Articular cartilage. Anatomy, injury, and repair.Clin Podiatr Med Surg. 2001 Jan; 18(1):35-53.CP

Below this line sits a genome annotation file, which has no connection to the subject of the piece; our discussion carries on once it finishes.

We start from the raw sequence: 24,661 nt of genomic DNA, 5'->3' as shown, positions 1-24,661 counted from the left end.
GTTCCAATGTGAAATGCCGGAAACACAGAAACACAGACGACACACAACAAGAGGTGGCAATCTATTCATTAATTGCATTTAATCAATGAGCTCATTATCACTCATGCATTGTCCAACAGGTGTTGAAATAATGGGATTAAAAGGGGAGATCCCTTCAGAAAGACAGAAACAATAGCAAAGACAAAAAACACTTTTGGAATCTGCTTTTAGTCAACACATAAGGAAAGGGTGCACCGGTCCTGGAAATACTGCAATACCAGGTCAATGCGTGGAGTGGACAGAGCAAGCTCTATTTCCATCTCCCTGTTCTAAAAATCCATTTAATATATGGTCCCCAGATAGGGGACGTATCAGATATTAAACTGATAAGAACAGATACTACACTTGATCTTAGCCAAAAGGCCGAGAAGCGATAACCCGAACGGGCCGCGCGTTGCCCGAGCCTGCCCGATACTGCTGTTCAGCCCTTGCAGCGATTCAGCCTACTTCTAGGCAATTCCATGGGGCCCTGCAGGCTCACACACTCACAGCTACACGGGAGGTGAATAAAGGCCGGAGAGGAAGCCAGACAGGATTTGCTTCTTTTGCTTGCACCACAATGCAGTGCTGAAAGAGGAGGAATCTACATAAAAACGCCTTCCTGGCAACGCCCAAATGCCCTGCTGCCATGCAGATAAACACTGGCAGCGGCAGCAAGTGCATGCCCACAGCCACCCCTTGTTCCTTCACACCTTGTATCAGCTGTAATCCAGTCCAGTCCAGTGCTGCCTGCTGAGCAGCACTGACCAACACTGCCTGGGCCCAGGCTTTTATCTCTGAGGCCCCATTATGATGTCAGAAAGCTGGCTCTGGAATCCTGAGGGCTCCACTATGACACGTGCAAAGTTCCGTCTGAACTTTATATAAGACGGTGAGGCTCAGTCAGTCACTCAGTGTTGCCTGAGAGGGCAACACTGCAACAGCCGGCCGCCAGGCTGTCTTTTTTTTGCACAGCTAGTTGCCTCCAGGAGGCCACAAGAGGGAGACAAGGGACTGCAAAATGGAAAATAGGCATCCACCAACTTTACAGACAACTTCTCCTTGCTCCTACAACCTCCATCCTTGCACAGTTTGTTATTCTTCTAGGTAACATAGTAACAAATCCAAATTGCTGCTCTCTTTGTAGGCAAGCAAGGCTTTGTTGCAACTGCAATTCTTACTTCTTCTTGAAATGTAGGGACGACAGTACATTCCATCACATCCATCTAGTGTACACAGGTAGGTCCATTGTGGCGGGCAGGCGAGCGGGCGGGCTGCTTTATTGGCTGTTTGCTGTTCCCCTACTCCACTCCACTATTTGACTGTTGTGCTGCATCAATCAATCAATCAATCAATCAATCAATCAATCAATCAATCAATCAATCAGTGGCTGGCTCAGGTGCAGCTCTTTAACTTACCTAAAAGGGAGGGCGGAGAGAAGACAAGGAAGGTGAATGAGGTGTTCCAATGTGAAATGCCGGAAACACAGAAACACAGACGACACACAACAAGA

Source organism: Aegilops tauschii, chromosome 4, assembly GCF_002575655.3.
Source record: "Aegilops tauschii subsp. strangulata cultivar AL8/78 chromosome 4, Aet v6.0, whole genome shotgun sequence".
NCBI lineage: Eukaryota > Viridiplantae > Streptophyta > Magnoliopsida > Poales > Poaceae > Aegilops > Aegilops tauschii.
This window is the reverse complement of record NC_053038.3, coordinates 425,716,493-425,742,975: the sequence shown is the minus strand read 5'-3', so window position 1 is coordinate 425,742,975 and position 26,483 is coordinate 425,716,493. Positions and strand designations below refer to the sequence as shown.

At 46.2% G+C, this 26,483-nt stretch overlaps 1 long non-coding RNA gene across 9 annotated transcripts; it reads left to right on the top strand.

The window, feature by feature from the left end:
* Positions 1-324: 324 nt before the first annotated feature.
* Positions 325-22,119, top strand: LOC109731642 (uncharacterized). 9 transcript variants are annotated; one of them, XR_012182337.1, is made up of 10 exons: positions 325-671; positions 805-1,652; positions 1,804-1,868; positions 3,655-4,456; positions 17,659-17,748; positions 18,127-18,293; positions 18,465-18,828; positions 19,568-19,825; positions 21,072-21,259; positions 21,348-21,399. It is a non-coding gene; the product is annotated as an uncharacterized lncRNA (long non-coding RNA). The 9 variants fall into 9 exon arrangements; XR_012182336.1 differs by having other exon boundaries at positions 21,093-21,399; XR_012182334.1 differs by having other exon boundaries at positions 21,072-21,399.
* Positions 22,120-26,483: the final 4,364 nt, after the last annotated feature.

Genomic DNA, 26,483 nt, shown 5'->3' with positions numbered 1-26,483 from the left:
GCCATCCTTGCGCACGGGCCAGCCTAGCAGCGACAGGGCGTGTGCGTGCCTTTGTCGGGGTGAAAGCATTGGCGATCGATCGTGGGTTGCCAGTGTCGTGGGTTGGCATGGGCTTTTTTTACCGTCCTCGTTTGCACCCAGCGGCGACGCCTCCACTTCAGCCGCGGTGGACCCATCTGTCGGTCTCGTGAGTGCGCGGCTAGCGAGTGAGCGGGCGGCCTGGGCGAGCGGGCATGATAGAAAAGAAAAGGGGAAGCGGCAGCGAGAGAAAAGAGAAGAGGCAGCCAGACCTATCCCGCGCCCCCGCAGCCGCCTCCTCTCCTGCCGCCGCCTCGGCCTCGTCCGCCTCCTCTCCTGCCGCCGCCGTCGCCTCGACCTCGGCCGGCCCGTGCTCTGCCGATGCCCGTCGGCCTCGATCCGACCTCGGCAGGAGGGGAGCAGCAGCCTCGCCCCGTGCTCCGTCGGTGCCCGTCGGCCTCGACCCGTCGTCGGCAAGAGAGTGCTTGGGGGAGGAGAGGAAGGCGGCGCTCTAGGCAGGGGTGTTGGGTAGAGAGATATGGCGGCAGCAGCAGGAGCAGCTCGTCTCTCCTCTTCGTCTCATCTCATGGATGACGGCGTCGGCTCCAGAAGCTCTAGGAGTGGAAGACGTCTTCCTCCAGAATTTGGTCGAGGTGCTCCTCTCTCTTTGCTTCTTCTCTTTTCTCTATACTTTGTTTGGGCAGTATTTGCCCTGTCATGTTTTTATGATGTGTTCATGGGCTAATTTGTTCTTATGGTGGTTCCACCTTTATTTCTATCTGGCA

Articular cartilage plays a vital role in joint morphology. An understanding of articular cartilage anatomy and physiology will enable the physician to more fully appreciate its function and necessity. Articular cartilage is made up of four basic biological layers or zones. Each zone possesses attributes necessary to make articular cartilage as a whole strong, durable, and more able to withstand shear and axial forces through a joint. Cartilage metabolism is relatively slow in comparison with other tissues; hence, it is much more difficult for defects in cartilage to heal spontaneously. There are many ways in which articular cartilage can incur damage. Mechanical injury, be it acute or insidious, causes cartilage to fissure and fracture. This results in painful and inflamed joints along with disruption of the cartilage. Metabolic diseases also can produce joint destruction, inflammation, and pain. The resultant defects fail to heal spontaneously because of slow metabolism of cartilage. These chondral defects eventually may penetrate subchondral bone. Disruption of the layers of cartilage eventually will cause collapse and loss of integrity of the entire joint apparatus as a whole. More than 250 years ago, Hunter stated, "Ulcerated cartilage is a troublesome thing--once [it is] destroyed it is not repaired." Articular cartilage defects are very difficult to repair effectively. Cartilage defects can heal spontaneously, if the defect extends to subchondral bone. The reparative substance, fibrocartilage, is less durable and much less smooth. There are many techniques and procedures in which chondral or osteochondral defects can be filled. Promoting subchondral bleeding is the method most commonly used clinically. This allows pleuripotent cells to fill the defect with eventual fibrocartilage. Implants are gaining favor as a method of inducing a more pure, hyaline-like cartilage into cartilage defects. Gene therapy and tissue engineering are at the forefront of cartilage research today. Cartilage injury and repair remains today a very difficult topic of study. Understanding the anatomy of articular cartilage, the pathomechanics of injury, and methods available for cartilage repair, will help the physician more adequately approach treatment options.